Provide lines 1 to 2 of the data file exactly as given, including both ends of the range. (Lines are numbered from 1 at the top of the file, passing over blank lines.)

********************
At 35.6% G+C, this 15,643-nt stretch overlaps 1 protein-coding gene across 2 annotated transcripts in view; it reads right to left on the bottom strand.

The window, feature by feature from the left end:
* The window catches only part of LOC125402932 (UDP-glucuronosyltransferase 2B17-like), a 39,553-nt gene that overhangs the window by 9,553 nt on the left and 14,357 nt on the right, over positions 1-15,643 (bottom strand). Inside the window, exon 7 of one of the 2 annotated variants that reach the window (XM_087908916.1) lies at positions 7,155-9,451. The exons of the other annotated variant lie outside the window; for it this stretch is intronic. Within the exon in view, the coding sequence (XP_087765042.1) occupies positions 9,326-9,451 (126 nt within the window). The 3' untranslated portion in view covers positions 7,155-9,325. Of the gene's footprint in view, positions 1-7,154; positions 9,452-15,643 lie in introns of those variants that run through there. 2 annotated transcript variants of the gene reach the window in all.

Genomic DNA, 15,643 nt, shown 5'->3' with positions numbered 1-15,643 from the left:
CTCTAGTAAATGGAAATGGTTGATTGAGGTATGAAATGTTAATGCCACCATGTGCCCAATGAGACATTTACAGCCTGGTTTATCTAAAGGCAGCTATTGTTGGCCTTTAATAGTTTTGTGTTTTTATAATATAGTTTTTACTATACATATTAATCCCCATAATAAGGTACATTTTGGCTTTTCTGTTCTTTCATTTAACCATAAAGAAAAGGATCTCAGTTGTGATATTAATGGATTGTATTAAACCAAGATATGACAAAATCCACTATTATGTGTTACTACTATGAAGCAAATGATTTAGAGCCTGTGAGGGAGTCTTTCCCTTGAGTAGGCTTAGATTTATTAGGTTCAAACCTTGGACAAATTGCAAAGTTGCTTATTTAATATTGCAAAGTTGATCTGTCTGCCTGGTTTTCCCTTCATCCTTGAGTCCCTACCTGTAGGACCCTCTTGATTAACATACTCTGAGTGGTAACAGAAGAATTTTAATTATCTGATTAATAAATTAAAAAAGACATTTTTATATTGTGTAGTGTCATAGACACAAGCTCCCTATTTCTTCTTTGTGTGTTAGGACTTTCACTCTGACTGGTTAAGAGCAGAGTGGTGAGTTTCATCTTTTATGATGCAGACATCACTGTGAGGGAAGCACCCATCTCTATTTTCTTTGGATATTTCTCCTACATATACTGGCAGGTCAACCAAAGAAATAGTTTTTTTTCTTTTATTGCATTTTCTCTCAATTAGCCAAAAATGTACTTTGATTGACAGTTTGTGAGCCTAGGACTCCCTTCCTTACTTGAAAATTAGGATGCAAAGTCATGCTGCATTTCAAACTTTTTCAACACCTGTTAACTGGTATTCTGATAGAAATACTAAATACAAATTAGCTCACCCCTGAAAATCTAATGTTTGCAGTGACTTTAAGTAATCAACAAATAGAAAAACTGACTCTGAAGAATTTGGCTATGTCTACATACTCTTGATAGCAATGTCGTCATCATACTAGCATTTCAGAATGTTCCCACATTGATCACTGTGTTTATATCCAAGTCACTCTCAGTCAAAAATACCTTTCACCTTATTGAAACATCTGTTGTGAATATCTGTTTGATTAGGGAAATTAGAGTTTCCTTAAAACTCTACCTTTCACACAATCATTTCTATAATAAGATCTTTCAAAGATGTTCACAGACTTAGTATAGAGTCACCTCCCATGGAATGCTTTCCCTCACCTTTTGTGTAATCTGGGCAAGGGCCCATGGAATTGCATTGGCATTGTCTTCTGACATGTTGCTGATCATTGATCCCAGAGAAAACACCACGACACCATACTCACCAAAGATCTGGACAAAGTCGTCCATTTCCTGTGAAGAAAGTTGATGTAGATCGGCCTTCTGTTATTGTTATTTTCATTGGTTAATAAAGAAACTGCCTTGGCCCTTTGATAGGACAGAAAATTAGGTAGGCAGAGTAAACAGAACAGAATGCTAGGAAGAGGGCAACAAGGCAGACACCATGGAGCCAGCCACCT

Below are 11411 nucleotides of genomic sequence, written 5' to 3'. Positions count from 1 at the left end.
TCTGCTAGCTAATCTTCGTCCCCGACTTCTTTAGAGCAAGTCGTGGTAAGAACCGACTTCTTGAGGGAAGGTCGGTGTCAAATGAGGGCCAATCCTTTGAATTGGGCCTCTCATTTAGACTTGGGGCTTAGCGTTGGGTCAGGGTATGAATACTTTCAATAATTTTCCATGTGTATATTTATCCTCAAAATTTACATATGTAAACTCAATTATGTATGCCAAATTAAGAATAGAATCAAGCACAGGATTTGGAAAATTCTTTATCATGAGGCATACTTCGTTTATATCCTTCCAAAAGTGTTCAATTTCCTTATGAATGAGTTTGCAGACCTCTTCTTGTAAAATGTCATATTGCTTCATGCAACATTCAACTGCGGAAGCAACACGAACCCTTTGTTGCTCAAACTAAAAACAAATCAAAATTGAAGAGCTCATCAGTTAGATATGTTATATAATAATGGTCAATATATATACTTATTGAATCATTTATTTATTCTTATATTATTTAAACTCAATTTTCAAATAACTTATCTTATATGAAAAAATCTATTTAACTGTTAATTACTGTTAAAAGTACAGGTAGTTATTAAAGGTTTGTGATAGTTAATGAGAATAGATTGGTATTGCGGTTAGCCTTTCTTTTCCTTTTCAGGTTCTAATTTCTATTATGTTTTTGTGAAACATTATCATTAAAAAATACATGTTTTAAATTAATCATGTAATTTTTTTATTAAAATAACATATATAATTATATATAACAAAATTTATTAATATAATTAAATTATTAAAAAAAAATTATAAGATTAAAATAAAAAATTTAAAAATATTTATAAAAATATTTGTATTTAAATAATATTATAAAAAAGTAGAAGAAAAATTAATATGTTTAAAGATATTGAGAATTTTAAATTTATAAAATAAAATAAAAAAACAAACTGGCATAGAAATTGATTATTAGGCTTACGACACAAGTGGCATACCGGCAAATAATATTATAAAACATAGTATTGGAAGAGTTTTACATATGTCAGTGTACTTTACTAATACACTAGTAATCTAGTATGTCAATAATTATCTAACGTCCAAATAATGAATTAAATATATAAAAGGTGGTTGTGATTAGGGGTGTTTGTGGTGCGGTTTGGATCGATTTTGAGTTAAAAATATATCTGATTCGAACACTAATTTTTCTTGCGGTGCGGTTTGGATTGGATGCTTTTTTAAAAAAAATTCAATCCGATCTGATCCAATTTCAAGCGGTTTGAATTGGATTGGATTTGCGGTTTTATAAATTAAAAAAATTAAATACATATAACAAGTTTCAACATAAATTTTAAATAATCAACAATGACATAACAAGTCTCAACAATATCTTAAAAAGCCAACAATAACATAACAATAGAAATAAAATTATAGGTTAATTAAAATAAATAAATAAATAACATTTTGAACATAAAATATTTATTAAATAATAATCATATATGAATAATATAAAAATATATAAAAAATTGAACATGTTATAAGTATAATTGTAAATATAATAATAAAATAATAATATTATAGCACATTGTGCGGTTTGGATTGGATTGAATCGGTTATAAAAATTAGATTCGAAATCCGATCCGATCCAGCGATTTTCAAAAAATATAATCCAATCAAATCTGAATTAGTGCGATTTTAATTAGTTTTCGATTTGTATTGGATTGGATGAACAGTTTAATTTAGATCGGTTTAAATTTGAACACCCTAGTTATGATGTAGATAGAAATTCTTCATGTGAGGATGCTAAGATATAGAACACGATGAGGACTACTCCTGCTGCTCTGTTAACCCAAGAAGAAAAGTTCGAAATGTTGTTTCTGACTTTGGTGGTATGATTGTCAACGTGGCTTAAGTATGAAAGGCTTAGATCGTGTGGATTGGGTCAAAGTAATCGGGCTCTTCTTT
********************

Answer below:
At 35.6% G+C, this 15,643-nt stretch overlaps 1 protein-coding gene across 2 annotated transcripts in view; it reads right to left on the bottom strand.

The window, feature by feature from the left end: